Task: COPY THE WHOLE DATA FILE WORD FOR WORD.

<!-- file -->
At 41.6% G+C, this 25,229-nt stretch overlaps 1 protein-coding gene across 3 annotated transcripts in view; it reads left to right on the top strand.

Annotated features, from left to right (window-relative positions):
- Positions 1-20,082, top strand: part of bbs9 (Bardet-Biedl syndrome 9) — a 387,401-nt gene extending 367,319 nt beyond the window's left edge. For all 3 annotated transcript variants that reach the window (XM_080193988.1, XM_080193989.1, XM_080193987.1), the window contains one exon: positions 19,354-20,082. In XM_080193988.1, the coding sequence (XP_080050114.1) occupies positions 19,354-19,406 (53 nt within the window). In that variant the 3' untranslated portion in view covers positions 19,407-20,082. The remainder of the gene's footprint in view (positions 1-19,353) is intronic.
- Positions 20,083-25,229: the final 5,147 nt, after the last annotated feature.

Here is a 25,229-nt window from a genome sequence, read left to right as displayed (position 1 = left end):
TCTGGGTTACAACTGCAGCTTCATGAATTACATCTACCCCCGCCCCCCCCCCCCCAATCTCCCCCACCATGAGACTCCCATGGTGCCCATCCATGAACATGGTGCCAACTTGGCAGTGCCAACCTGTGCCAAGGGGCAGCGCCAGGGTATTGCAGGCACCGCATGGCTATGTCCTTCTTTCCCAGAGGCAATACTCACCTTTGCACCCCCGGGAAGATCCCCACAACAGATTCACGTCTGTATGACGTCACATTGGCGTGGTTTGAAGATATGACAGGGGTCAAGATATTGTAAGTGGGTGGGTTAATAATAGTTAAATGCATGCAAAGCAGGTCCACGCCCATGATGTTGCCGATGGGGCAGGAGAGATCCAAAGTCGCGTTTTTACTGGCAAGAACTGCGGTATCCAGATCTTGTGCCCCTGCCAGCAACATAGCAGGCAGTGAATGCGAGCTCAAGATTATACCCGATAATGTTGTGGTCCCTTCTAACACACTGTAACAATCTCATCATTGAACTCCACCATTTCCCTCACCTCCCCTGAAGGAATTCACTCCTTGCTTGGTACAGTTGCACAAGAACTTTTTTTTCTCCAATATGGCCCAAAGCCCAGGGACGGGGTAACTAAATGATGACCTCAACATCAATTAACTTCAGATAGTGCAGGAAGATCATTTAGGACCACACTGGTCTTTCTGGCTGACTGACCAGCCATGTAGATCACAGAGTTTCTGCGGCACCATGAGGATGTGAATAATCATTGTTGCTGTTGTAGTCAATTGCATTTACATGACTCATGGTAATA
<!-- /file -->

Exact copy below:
At 41.6% G+C, this 25,229-nt stretch overlaps 1 protein-coding gene across 3 annotated transcripts in view; it reads left to right on the top strand.

Annotated features, from left to right (window-relative positions):
- Positions 1-20,082, top strand: part of bbs9 (Bardet-Biedl syndrome 9) — a 387,401-nt gene extending 367,319 nt beyond the window's left edge. For all 3 annotated transcript variants that reach the window (XM_080193988.1, XM_080193989.1, XM_080193987.1), the window contains one exon: positions 19,354-20,082. In XM_080193988.1, the coding sequence (XP_080050114.1) occupies positions 19,354-19,406 (53 nt within the window). In that variant the 3' untranslated portion in view covers positions 19,407-20,082. The remainder of the gene's footprint in view (positions 1-19,353) is intronic.
- Positions 20,083-25,229: the final 5,147 nt, after the last annotated feature.

Here is a 25,229-nt window from a genome sequence, read left to right as displayed (position 1 = left end):
TCTGGGTTACAACTGCAGCTTCATGAATTACATCTACCCCCGCCCCCCCCCCCCCAATCTCCCCCACCATGAGACTCCCATGGTGCCCATCCATGAACATGGTGCCAACTTGGCAGTGCCAACCTGTGCCAAGGGGCAGCGCCAGGGTATTGCAGGCACCGCATGGCTATGTCCTTCTTTCCCAGAGGCAATACTCACCTTTGCACCCCCGGGAAGATCCCCACAACAGATTCACGTCTGTATGACGTCACATTGGCGTGGTTTGAAGATATGACAGGGGTCAAGATATTGTAAGTGGGTGGGTTAATAATAGTTAAATGCATGCAAAGCAGGTCCACGCCCATGATGTTGCCGATGGGGCAGGAGAGATCCAAAGTCGCGTTTTTACTGGCAAGAACTGCGGTATCCAGATCTTGTGCCCCTGCCAGCAACATAGCAGGCAGTGAATGCGAGCTCAAGATTATACCCGATAATGTTGTGGTCCCTTCTAACACACTGTAACAATCTCATCATTGAACTCCACCATTTCCCTCACCTCCCCTGAAGGAATTCACTCCTTGCTTGGTACAGTTGCACAAGAACTTTTTTTTCTCCAATATGGCCCAAAGCCCAGGGACGGGGTAACTAAATGATGACCTCAACATCAATTAACTTCAGATAGTGCAGGAAGATCATTTAGGACCACACTGGTCTTTCTGGCTGACTGACCAGCCATGTAGATCACAGAGTTTCTGCGGCACCATGAGGATGTGAATAATCATTGTTGCTGTTGTAGTCAATTGCATTTACATGACTCATGGTAATA